FIG. 1 illustrates a software delivery path.

FIG. 2 depicts a workflow.

FIG. 3 depicts a seed data protection level table generated by a user operating at access level zero.

FIG. 4 depicts the seed data protection level table of FIG. 3 after customization by a user operating at access level ten.

FIG. 5 depicts the seed data protection level table of FIG. 4 after customization by a user operating at access level one-hundred.

FIG. 6 illustrates the result of an upgrade operation performed on the seed data protection table of FIG. 5.

FIG. 7 is an execution diagram of a tool for modifying seed data according to the present invention.

FIG. 8 is an execution diagram of a tool for upgrading seed data according to the present invention.

FIG. 9 is an architecture diagram of a computer system for performing the method steps of the present invention.

DETAILED DESCRIPTION OF THE INVENTION

A method for protecting seed data according to an access hierarchy is described below. Although numerous specific details are set forth in order to provide a thorough understanding of the present invention, it will be apparent to one skilled in the art that the present invention may be practiced without such specific details. For example, much of the following description involves upgrading seed data used to configure a computer program for automating workflows. It will be readily appreciated, however, that seed data used to configure other types of computer programs may be protected using the method of the present invention.

Exemplary Software Delivery Path

FIG. 1 illustrates a software delivery path 100 for a computer program 105 and its accompanying seed data 106. A software developer 110 produces the computer program 105 and also produces an initial set of seed data 106. The seed data 106 is used to configure the execution of the computer program 105, for example by defining activities to be carried out when the program 105 is executed or by specifying optional execution paths. The seed data 106 may be maintained in a flat file or in a relational database, but typically is delivered to a consumer in flat file form either by download via a computer network or encoded onto a computer-readable medium such as a magnetic or optical diskette.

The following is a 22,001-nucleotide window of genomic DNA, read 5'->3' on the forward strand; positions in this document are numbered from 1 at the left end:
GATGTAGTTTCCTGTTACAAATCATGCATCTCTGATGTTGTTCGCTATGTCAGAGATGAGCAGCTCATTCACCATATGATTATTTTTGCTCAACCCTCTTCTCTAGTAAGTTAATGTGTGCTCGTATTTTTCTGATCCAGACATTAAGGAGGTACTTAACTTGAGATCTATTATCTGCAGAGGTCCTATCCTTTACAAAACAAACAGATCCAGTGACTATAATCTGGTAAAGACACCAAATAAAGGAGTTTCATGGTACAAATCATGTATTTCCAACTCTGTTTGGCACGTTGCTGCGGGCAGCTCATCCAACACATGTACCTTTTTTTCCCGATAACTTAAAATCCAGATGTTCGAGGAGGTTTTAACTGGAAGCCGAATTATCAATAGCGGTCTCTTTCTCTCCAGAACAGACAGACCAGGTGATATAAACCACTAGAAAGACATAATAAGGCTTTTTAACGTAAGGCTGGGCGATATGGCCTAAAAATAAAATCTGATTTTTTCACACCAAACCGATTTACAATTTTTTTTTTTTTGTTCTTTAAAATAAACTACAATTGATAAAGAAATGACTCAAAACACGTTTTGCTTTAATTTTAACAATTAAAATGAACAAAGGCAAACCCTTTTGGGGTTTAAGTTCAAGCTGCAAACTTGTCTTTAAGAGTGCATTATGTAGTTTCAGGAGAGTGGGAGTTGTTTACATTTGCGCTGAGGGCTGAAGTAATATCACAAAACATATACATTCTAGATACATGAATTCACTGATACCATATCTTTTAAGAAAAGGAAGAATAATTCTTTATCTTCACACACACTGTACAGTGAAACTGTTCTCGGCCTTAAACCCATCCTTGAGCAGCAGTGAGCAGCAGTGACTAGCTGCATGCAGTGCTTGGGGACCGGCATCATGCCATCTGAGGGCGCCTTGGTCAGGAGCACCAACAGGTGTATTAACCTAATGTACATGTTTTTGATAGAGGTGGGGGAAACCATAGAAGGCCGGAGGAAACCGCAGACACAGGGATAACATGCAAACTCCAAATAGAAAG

Dashed box 180 represents an enterprise which purchases the computer program 105 from the developer 110. As shown in FIG. 1, the computer program 105 is first received in the enterprise MIS (management information systems) department 120. For this first step in the software delivery path 100, the software developer 110 is a seed data supplier and the enterprise MIS department 120 is a seed data consumer. Since a primary purpose for using seed data is to enable a consumer to tailor execution of the corresponding computer program, the seed data consumer, in this case the enterprise MIS department 120, will usually want to modify the seed data 106 according to the consumer's needs.

After modifying the seed data 106, the enterprise MIS department delivers the computer program 105 and modified seed data 106 to a number of enterprise customers, shown in FIG. 1 to be an engineering department 130, sales department 132 and accounting department 134. For this second step in the software delivery path 100, the MIS department 120 is the seed data supplier and the enterprise customers (130, 132, 134) are the seed data consumers. Note that the computer program 105 delivered to each enterprise customer is the same computer program originally delivered to the enterprise MIS department 120 by the software developer 110. Only the seed data 106 has been modified. As stated above, the customers of the enterprise MIS department 120 may want to further modify the seed data 106 before delivering the computer program 105 and seed data 106 to other entities within the enterprise. As shown in FIG. 1, for example, the sales department 132 delivers the computer program 105 and associated seed data 106 to three different regional sales offices (140, 142, 144). The three regional sales offices (140, 142, 144) may want to make further modifications to the seed data 106.

One example of a computer program that uses seed data is a workflow program, such as Oracle Workflow™ from Oracle™ Corporation located in Redwood Shores, California. Oracle and Oracle Workflow are trademarks of Oracle Corporation. A workflow program is used to automate procedures, called workflows, that involve routing various types of information between individuals according to user-specified rules. The user-specified rules can be set forth in seed data so that vendor-supplied workflow definitions can be tailored by users according to their needs and, if desired, users can develop their own workflow definitions. Oracle Workflow includes a workflow engine to execute the user supplied workflow definitions when prompted.

As discussed above, once program configuration information, like a workflow definition, has been set forth in seed data, the seed data supplier may want to protect all or part of the seed data from modification by a seed data consumer. Likewise, the seed data consumer may want to modify portions of the seed data and then protect all or part of the modifications from further modification by a subsequent seed data consumer. Also, the seed data consumer may want to preserve valid seed data modifications when a seed data upgrade is received from the seed data supplier. To appreciate how this is accomplished in the present invention, it is helpful to introduce an exemplary workflow that can be defined using seed data.